TA.TV: Propaganda – “Shy Guy” (1947)

Phil (played by Dick York) is the son of an apparently single father who seems recently to have undergone corporate relocation, and things are very different for Phil. He has a problem “fitting in.” Everything from the nature of the kids in the new town (“different”) to what they wear (“not jackets like me, but a regular sweater”) sets Phil apart. Armed only with confusing advice from his father, Phil has to reorganize his behavior and make a new home for himself.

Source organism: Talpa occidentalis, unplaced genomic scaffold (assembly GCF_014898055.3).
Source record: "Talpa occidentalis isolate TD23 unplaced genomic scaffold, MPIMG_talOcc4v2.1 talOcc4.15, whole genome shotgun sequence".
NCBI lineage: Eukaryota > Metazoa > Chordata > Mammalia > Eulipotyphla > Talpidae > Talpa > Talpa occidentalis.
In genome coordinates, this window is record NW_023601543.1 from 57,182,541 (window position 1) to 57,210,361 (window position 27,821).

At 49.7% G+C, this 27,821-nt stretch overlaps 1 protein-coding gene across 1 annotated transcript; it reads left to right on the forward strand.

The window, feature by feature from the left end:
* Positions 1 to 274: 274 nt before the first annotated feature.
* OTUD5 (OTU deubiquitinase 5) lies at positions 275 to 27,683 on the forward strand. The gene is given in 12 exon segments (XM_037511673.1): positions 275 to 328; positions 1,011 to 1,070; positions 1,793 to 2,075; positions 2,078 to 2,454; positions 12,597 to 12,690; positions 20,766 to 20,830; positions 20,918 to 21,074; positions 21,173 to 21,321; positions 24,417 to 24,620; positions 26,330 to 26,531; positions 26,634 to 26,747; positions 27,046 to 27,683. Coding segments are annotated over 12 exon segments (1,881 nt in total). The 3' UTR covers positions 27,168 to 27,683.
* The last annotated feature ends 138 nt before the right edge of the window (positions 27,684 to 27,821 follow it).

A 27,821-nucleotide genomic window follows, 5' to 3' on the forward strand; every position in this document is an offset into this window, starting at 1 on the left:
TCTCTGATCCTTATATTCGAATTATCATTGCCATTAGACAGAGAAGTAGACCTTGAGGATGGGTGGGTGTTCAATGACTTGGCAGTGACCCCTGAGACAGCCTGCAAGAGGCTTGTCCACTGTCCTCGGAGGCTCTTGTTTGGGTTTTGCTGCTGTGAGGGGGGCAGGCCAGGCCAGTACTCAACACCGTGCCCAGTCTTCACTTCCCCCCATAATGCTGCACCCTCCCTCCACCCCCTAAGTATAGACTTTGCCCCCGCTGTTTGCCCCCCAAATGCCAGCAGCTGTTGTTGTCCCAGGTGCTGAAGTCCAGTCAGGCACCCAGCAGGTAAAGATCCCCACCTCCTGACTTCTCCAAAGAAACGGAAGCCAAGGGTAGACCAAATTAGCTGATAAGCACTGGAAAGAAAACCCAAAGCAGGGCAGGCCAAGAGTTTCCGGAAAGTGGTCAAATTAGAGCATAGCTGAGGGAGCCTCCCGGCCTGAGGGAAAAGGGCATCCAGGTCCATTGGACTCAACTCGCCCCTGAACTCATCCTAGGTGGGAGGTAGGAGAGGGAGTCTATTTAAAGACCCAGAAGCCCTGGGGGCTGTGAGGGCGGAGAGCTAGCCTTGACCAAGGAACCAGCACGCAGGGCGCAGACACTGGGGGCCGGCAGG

Shy Guy marks a kind of turning point in postwar history. When Mr. Norton advises Phil to “look around him” and see what the other kids are wearing and how they behave, he’s conceding parental authority to the “gang” and, ultimately, helping to legitimize the formation of a distinct youth culture that rests on group identity and validation rather than the authority of elders. Such a youth culture probably has its roots in the wartime autonomy that teens experienced, but here the adults are okaying it. This change, of course, is one of the key social currents in postwar America.

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